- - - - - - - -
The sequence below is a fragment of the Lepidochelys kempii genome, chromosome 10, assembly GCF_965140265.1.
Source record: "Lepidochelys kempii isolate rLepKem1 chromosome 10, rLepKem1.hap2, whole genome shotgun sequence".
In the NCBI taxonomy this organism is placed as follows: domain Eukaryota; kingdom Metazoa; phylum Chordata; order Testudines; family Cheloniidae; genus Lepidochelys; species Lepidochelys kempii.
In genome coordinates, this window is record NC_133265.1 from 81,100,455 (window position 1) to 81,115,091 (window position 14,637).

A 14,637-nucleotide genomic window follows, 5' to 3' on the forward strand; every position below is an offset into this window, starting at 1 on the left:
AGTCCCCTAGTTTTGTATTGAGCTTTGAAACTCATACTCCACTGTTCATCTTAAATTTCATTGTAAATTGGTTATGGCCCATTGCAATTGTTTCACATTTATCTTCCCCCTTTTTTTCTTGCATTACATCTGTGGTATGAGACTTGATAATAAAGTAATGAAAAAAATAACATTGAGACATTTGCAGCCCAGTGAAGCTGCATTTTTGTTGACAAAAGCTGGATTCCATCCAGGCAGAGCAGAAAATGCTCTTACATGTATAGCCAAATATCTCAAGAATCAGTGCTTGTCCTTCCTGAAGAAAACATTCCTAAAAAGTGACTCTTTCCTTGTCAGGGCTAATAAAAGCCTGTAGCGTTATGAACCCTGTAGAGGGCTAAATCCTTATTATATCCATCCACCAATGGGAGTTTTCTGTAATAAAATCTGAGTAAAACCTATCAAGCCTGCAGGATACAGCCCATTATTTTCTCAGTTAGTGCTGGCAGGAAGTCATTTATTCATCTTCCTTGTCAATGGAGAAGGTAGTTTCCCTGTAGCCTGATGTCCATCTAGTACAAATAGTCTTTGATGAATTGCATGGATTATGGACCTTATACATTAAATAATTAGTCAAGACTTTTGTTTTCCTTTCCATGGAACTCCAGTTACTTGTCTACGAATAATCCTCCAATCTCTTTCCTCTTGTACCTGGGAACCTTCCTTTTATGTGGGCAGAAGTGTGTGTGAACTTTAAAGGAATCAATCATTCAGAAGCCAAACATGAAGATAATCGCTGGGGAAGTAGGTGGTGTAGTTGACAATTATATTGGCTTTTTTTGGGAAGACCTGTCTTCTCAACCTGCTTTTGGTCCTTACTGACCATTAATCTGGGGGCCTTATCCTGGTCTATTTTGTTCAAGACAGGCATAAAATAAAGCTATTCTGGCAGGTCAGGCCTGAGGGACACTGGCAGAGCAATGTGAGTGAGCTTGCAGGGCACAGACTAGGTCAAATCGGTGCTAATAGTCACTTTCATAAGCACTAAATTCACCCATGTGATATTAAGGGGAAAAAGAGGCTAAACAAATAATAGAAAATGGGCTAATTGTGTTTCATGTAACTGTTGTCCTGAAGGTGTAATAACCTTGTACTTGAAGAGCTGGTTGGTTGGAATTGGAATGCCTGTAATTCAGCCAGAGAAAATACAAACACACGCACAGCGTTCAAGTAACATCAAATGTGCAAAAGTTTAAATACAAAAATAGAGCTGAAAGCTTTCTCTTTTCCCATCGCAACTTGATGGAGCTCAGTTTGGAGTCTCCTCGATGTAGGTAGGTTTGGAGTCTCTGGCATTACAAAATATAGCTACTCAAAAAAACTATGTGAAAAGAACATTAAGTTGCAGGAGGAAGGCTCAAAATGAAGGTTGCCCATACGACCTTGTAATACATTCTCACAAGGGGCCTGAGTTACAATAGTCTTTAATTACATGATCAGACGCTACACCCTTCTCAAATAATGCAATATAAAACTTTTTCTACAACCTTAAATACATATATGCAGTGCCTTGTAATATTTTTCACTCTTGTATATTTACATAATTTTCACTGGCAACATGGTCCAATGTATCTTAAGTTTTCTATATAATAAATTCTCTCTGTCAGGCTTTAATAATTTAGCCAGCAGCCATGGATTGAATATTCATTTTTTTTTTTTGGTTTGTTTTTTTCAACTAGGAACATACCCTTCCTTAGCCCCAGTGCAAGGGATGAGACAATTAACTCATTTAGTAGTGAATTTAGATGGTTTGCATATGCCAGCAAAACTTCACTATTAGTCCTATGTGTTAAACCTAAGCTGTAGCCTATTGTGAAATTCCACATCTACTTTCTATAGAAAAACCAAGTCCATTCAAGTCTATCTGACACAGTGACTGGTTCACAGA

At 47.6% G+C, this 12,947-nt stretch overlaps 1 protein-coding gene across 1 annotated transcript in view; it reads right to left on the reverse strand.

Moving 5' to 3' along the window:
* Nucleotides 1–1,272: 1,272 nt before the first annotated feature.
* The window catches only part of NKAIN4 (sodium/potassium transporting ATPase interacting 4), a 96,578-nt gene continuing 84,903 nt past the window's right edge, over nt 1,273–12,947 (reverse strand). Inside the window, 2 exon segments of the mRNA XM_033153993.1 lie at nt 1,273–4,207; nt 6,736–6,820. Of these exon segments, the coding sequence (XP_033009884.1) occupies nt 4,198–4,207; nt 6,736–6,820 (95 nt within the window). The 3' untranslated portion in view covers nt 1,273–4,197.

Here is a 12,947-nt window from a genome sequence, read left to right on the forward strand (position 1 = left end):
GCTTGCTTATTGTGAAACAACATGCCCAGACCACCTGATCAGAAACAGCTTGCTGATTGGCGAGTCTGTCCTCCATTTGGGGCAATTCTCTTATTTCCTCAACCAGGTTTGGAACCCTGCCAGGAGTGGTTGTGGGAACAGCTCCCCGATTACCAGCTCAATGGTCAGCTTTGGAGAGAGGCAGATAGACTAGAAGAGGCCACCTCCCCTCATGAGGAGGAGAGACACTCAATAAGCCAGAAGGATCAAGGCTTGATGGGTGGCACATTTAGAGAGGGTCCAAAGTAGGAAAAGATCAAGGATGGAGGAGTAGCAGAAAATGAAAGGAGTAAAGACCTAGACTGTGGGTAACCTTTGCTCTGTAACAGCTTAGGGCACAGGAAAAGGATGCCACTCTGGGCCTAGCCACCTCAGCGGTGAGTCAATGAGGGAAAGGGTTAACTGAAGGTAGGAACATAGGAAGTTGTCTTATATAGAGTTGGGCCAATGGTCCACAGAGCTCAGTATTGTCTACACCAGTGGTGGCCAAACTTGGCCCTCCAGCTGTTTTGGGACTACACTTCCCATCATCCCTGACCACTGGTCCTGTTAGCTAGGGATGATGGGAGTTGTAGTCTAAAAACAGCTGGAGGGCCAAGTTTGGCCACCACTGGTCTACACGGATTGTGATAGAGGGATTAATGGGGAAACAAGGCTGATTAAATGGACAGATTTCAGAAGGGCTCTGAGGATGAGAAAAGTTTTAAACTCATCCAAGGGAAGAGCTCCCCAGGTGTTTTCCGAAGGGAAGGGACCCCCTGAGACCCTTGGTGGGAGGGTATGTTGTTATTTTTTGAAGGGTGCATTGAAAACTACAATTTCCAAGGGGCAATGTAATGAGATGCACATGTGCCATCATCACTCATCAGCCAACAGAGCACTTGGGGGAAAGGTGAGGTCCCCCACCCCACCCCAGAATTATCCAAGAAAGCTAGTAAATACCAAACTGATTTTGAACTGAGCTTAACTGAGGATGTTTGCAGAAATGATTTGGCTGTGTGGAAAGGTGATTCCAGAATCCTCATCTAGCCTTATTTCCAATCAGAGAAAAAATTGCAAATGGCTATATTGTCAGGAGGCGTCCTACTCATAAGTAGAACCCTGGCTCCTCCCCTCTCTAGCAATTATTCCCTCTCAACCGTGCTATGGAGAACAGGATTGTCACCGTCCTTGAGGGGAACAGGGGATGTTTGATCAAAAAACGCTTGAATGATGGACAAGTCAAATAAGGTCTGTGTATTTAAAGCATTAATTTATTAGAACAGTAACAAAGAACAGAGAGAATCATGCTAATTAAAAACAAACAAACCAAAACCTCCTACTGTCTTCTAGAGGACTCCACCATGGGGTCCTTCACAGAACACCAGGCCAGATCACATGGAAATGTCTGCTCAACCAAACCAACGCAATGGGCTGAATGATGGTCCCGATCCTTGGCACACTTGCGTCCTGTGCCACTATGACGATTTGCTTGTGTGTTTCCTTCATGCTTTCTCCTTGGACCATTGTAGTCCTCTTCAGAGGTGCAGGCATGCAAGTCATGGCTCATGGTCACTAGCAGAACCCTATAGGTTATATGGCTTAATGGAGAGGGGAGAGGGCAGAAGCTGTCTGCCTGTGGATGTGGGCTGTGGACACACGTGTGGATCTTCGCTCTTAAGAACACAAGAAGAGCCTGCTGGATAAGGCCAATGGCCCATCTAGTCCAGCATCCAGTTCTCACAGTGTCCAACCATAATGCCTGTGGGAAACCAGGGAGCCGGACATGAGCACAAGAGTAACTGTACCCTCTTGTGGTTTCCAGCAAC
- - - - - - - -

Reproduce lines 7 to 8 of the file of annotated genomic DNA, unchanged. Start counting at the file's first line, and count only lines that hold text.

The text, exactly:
At 47.6% G+C, this 12,947-nt stretch overlaps 1 protein-coding gene across 1 annotated transcript in view; it reads right to left on the reverse strand.

Moving 5' to 3' along the window: